Image: WikiLeaks founder Julian Assange arrives with his lawyer for the final day of his extradition hearing at Belmarsh Magistrates' Court in London
PAUL HACKETT  /  Reuters
WikiLeaks founder Julian Assange arrives with his lawyer Jennifer Robinson for the final day of his extradition hearing at Belmarsh Magistrates' Court in London on Friday. news services
updated 2/11/2011 5:55:27 AM ET 2011-02-11T10:55:27

Lawyers for WikiLeaks founder Julian Assange complained Friday that comments from the Swedish prime minister have poisoned efforts to give Assange a fair hearing on sex offense allegations in Sweden.

Assange lawyer Geoffrey Robertson cited what he called "inflammatory" remarks by Prime Minister Fredrik Reinfeldt, saying they have transformed Assange into an enemy of the Swedish people.

"In a small country — Sweden has only nine million people — it has created, we understand, a toxic atmosphere," he said. "Mr. Assange is public enemy No. 1 as a result of the prime minister's statement."

Timeline: WikiLeaks (on this page)

Assange, famous for publishing a massive cache of confidential U.S. military and diplomatic documents, is wanted for questioning in Sweden on sex crimes allegations stemming from a visit there last summer. The 39-year-old Australian is fighting the extradition and denies the allegations. His lawyers claim the sex was consensual.

A three-day hearing at the top-security Belmarsh Magistrates' Court, southeast London, was adjourned until February 24, when Judge Howard Riddle is expected to rule whether Assange may be extradited. Even when he issues the ruling, both sides can appeal.

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Riddle rejected Robertson's request to be given more time to present evidence of thedamage he said comments by Reinfeldt and other Swedish politicians had done to Assange's ability to get a fair trial.

Assange's lawyers have sharply criticized Sweden's justice system, particularly the Scandinavian nation's practice of holding some rape trials in private to protect the identity of alleged victims. The criticism became so pointed that Reinfeldt reacted to allegations of unfairness, telling Swedish radio on Tuesday that "everyone who lives in Sweden knows that it doesn't correspond with the truth."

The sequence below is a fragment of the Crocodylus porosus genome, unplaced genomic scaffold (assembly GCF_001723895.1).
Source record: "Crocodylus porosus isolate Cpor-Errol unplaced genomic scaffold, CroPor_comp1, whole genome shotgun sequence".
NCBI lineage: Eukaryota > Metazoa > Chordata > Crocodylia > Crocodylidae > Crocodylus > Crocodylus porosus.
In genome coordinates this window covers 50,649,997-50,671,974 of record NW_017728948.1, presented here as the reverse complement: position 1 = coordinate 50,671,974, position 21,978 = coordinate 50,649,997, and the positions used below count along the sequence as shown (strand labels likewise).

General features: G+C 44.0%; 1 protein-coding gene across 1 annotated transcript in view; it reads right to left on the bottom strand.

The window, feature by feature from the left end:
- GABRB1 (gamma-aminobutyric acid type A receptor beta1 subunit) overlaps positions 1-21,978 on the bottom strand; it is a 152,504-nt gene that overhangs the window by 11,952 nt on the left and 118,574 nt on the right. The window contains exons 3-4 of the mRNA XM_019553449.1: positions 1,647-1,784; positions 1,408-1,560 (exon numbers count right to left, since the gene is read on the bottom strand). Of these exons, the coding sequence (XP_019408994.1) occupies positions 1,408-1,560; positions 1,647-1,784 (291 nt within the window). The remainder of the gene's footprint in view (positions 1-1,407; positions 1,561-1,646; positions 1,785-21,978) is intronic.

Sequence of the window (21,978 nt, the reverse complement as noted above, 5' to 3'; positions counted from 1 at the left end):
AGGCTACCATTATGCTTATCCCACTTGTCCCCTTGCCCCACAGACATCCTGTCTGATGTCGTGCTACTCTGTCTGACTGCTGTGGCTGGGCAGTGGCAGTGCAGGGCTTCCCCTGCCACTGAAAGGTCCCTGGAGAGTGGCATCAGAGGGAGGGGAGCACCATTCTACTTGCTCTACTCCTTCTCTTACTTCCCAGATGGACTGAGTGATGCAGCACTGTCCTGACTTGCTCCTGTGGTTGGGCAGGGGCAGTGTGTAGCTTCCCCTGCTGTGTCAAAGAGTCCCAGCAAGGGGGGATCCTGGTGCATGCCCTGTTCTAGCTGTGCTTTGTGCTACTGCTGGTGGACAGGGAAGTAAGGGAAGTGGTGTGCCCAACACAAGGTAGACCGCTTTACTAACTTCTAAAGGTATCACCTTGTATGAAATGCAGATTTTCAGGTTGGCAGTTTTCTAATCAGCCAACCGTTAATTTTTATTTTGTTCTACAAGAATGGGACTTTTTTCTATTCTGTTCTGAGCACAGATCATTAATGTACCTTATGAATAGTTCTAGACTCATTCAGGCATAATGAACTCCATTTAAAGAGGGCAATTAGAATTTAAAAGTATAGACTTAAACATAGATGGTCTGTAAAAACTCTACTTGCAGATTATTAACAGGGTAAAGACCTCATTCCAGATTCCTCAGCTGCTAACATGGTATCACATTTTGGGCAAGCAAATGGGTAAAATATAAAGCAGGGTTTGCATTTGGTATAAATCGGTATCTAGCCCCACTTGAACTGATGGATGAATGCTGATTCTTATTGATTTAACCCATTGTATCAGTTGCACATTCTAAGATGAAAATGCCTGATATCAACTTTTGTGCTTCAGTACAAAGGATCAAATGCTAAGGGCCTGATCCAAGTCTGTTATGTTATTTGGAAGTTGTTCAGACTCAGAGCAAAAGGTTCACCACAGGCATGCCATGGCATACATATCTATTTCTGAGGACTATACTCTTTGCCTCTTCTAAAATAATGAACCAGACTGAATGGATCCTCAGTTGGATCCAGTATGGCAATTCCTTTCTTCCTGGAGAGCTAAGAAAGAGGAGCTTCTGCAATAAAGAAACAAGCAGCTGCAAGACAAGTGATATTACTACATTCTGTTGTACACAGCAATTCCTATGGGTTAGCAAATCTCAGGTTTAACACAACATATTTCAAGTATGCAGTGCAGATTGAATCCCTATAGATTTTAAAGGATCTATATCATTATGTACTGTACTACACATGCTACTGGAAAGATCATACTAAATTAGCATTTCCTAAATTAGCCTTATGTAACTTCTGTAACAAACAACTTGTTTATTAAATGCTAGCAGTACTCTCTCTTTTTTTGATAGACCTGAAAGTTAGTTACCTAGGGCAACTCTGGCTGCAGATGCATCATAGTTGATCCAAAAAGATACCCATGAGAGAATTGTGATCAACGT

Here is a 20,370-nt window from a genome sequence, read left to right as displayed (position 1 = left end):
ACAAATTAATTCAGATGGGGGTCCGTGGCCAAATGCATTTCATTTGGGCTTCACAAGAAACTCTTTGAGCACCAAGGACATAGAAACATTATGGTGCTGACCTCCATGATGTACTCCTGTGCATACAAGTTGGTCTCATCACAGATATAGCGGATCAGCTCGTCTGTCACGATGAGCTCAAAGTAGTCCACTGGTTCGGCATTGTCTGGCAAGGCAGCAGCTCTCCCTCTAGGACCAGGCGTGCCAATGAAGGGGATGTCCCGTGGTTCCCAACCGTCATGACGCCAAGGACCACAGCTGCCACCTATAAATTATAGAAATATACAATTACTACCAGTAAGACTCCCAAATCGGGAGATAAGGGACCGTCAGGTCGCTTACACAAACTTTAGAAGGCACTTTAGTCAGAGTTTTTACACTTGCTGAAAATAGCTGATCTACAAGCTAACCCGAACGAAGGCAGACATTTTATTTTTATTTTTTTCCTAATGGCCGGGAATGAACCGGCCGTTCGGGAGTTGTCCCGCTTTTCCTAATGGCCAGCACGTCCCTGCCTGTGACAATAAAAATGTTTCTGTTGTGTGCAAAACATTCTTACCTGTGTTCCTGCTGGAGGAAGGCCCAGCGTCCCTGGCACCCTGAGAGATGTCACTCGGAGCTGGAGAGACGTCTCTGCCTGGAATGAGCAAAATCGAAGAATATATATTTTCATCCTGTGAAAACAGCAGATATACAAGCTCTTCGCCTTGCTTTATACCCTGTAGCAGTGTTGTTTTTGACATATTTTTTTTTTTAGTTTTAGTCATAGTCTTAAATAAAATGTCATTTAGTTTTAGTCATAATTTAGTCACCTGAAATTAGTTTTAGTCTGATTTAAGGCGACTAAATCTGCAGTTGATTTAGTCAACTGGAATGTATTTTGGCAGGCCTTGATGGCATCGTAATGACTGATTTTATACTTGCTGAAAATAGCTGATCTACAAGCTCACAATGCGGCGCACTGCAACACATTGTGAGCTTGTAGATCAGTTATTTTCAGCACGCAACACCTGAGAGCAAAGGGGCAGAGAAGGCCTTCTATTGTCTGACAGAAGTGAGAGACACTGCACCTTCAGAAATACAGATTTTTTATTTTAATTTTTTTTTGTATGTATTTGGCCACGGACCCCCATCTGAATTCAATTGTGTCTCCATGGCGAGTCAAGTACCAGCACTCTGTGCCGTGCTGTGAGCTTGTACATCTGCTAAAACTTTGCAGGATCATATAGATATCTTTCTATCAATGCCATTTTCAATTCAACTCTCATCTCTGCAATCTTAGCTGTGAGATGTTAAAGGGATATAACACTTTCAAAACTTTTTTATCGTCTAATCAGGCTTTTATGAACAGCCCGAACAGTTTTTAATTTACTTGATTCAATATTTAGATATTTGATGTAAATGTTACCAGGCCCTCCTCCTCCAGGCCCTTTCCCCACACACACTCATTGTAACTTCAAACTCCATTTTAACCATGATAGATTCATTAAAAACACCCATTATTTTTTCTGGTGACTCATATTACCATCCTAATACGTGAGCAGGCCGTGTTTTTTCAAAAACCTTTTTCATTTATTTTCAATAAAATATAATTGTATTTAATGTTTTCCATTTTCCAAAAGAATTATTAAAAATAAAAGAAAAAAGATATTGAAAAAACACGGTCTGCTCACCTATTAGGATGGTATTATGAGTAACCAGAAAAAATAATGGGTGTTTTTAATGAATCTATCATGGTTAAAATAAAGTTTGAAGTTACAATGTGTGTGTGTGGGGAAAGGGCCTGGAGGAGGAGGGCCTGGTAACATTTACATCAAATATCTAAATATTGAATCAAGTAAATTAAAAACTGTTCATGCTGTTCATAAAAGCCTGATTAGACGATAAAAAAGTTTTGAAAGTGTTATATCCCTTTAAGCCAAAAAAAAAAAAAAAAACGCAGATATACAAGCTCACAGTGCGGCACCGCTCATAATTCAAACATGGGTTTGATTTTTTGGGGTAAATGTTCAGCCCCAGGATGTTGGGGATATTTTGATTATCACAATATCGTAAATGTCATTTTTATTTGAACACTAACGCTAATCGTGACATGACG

Prosecution, defense spar
Prosecutor Clare Montgomery, who is representing Sweden, said Reinfeldt's comments appeared to be a reaction to media briefing by the defense team. "Those who hope to fan the flames of the media firestorm can't be too surprised when they get burned," she told the court.

She sought to steer the case away from the Swedish judicial system and back to the allegations, argued that the sexual offenses that Assange is suspected of merit extradition to Sweden.

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"It's plain Mr. Assange is alleged to have used violence," she said, describing two separate cases of suspected sexual offenses.

On Friday, both sides reiterated arguments made earlier in the week at court, with Assange's side arguing that Swedish prosecutors acted improperly and the Swedish government saying it is seeking Assange only after repeatedly failing to pin him down for questioning.

Assange and his supporters say the case against him is riddled with irregularities, with some alleging that it was part of U.S.-led plot to prosecute the WikiLeaks founder or blacken his reputation in retaliation for his spectacular leaks.

Video: Assange: Everyone wants a piece of me (on this page)

His defense team argues that transfer to Sweden could be a stepping stone to extradition to the United States, where they say he could end up facing execution for leaking secrets.

Lawyers for Assange's alleged victims and Swedish authorities have all denied the claims. In an interview with The Associated Press on Thursday, Swedish Justice Minister Beatrice Ask defended her country's court system, saying that Assange was accused of a serious crime and should turn himself in for questioning.

Video: Author: Assange case a worldwide melodrama (on this page)

As for the conspiracy claims, Ask said they'd been "taken out of thin air."

"We don't have that influence and should not have that influence on the judiciary," she said.

Assange has been free, but under strict conditions. A British court released him on bail in December; he's been staying at a supporter's country mansion in eastern England. The U.S. government is examining whether criminal charges can be brought against him over the diplomatic cables.

The Associated Press and Reuters contributed to this report.

Video: Author: Assange case a worldwide melodrama

Timeline: WikiLeaks


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